The new editions required the assignment of several more officers to the editorial staff, and a production manager and business manager were added. Also, about this time, the Military Review acquired a Washington representative. He acted as liaison officer between the staff of the magazine and the various Army agencies. Lieutenant Colonel W. H. Van Dine of the Pentagon was the first officer assigned to this position. In January 1946, Colonel Lopez, the Spanish-American editor, was named editor in chief to be succeeded in August of that year by Colonel Ramon A. Nadal. The magazine now had three full editors, the Spanish-American, Brazilian, and North American, all under the editor in chief. Another event of interest in 1946 was the redesignation of the Command and General Staff School as the Command and General Staff College. The August number of the magazine carried the new name.
Succession of Editors
Colonel Harold R. Emery succeeded Colonel Nadal in April 1949, who, in turn, was followed by Lieutenant Colonel Donald L. Durfee in March 1952. Lieutenant Colonel William D. McDowell replaced Colonel Durfee in September 1955. He was followed by Colonel Rodger R. Bankson in July 1957. Colonel Kenneth E. Lay was the next editor in chief replacing Bankson in January 1960. In October 1964, Colonel Lay was succeeded by Lieutenant Colonel Donald J. Delaney.
The North American editor was dropped in April 1956 and replaced by the managing editor. With the August 1960 number, the managing editor became the assistant editor. From 1944 to 1961, the general appearance of the magazine was relatively unchanged. It remained a 6 by 8 inch, closely printed publication with virtually no margins or other unused space on the pages. The cover design remained the same until September 1949, changing only in color. The college building appeared in the background with a line of military weapons and vehicles across the foreground and an airplane overhead. The design used from 1949 to 1961 shows the globe in the background with several types of military equipment in the foreground.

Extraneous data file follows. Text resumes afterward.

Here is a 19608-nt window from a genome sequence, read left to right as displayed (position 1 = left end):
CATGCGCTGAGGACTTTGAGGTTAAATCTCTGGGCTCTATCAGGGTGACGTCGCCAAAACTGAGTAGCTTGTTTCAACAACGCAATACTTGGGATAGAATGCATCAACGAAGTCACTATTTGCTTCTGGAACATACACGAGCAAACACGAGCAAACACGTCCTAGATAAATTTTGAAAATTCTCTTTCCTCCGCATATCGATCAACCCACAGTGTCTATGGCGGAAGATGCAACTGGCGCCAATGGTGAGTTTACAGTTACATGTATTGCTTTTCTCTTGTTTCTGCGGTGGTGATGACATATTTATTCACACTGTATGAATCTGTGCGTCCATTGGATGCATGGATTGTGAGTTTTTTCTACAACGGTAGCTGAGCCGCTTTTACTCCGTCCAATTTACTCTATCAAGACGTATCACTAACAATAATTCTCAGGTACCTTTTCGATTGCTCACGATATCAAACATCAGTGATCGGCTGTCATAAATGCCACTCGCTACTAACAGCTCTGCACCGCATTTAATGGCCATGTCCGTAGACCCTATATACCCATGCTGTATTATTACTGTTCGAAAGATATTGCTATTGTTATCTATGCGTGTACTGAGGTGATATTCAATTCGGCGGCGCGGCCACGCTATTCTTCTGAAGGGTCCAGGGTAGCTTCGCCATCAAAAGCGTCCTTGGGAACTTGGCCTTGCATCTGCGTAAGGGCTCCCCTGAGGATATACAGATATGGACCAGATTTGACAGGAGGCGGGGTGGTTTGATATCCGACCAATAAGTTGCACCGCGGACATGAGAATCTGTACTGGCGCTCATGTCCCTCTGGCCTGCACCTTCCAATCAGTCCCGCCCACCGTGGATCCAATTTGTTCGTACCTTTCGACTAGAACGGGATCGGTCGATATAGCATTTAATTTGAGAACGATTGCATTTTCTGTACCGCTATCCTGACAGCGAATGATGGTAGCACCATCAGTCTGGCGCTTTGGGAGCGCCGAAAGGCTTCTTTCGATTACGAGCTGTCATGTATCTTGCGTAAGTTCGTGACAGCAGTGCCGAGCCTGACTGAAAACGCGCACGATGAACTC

The content of the magazine consisted of 12 to 14 original articles, a section entitled “Military Notes Around the World,” and “Foreign Military Digests.” Following World War II, many of the original articles discussed various subjects relating to the war.
A typical issue in 1946 included these titles: “Breaching the Siegfried Line,” “PTs in the Pacific,” “Sixth Army Quartermaster Operations in the Luzon Campaign,” and “The Twentieth Air Force.” In fact, a study of the Consolidated Index indicates as many or more articles on the war appeared after the war ended than during it. They continued to appear in diminishing numbers into the early 1950’s. Another subject covered extensively during the postwar period was the occupation of Germany and Japan.
During the late 1940’s and the 1950’s, the foreign military digests appeared in about the same number as original articles, occupying almost as much space in the magazine. This was a swingback to more digests after using mostly original articles during the war.
A section devoted to book reviews entitled “Books for the Military Reader,” later becoming “Books of Interest to the Military Reader,” began appearing in the June 1949 magazine. Book reviews, of course, had been one of the features of the magazine in its early years, but had been dropped in 1943. The Korean Conflict brought only minor changes in the subject matter. The number of original articles devoted to Korea changed little with the beginning of the war. In 1949, before the invasion, two articles appeared, and, in 1951, the first full year following the start of the war, three articles were printed. However, those before the war dealt with occupation themes, while those published after the war began had to do with the conflict itself.